Change is never easy, whether you are a 36-year-old solution provider or 104-year-old IBM.
"A few years back I realized our traditional VAR business was profitable, but in order to get the attention of salespeople I needed to stand out from the sea of sameness. And in order to do that I needed to transform," said Chris Pyle, president of Champion Solutions Group, founded in 1979. "I realized I needed a whole different mind-set and a new value-add than the traditional system integrator."
To gain that edge, Pyle created Champion's Cloud Division in 2012 and bought MessageOps, a Microsoft cloud services and utilities company, which would be his beachhead for a new cloud arm of his business.
Pyle is also an IBM partner, another company that is undergoing its own cloud transformation. And for IBM, Pyle might as well be the poster child for solution provider transformation -- going from a traditional box-pushing VAR to a company with a diverse portfolio that includes Software-as-a-Service and a deep bench of cloud-based products that rely to some extent on IBM's IT infrastructure.
"We are a perfect example of a VAR systems integrator who is evolving as the market is changing," Pyle said. Today, Champion's cloud business, with its latest Office365 email discovery product called Discovery Scout, represents 10 percent of the company's revenue and is growing double digits year over year, he said.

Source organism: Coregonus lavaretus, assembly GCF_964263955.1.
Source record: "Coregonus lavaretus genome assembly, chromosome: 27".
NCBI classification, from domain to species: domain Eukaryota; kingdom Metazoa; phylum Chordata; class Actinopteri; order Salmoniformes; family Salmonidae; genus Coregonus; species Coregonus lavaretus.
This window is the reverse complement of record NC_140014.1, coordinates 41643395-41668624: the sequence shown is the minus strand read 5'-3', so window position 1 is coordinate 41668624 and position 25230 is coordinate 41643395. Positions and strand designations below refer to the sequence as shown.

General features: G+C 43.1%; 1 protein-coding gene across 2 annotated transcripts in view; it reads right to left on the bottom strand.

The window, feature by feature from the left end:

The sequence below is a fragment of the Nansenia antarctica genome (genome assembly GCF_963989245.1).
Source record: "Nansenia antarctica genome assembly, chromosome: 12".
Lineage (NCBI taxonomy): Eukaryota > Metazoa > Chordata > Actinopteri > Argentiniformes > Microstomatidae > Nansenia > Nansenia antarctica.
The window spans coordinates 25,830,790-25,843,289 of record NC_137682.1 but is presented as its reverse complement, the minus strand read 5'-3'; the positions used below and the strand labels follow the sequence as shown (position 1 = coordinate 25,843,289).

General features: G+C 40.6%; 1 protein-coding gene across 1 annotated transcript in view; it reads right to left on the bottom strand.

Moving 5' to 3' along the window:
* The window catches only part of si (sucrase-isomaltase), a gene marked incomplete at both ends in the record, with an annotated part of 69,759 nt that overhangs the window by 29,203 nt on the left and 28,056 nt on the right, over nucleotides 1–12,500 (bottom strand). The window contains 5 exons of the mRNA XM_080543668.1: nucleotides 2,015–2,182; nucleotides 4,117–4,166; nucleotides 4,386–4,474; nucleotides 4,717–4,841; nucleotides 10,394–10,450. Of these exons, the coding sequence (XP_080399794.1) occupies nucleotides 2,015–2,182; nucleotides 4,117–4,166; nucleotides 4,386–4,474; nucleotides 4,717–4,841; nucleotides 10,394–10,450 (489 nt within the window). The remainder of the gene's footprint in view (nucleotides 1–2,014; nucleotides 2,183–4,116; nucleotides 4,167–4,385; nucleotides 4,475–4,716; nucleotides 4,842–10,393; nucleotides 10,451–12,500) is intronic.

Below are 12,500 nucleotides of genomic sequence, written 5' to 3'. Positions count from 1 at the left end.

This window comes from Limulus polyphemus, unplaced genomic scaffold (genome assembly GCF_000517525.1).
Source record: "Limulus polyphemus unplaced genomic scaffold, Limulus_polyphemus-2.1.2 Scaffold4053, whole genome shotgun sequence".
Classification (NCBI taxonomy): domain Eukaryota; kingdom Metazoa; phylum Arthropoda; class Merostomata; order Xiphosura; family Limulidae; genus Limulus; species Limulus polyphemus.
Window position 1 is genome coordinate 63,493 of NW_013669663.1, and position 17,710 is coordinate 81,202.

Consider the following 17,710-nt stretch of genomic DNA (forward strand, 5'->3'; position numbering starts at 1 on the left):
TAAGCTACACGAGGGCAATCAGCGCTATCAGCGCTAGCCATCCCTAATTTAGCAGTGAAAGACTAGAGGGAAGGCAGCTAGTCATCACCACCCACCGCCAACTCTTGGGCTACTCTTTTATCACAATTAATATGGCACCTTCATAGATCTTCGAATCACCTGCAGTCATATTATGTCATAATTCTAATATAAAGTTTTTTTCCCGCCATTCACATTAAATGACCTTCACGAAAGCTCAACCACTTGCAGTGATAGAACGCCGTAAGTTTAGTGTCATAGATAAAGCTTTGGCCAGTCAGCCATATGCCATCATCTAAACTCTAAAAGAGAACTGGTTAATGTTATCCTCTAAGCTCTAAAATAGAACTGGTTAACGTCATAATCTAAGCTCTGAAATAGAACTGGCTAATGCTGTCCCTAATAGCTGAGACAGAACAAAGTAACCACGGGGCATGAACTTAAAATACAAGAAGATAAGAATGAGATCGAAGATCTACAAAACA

Like Champion, IBM has arrived at a pivotal moment. It also needs to transform or risk drowning in that "sea of sameness."
FACING THE MUSIC AT PARTNERWORLD
IBM's shift to the cloud has been slow to pay off.
IBM Chairman, President and CEO Ginni Rometty, who just received a $3.6 million raise last week, has faced a firestorm of criticism. On Rometty's watch, IBM has had 10 straight quarters of revenue losses that have reduced overall revenue 6 percent from $100 billion in 2013 to $93 billion today.
But there are bright spots. IBM, which paid $2 billion for SoftLayer in 2012, said the cloud business has grown 60 percent since 2013 and is generating $7 billion in annual revenue.
What does Rometty have to say about IBM's downward spiral and areas of success? Not much, other than more change is on the way.
On Wednesday Rometty faces the music. That's when she will address thousands of Big Blue partners at its annual PartnerWorld Leadership Conference in Las Vegas. And just like IBM, many of these partners are feeling the winds of change -- and not on their backs.
"IBM's channel community is evolving," said Mike Gerentine, vice president, IBM Global Business Partners and Midmarket Marketing.
Three years ago a typical partner resold individual software and hardware. Now it sells cloud and SaaS on top of SoftLayer and is moving to a recurring revenue model, Gerentine said.
Next: Shifting The Focus To Higher-Margin Business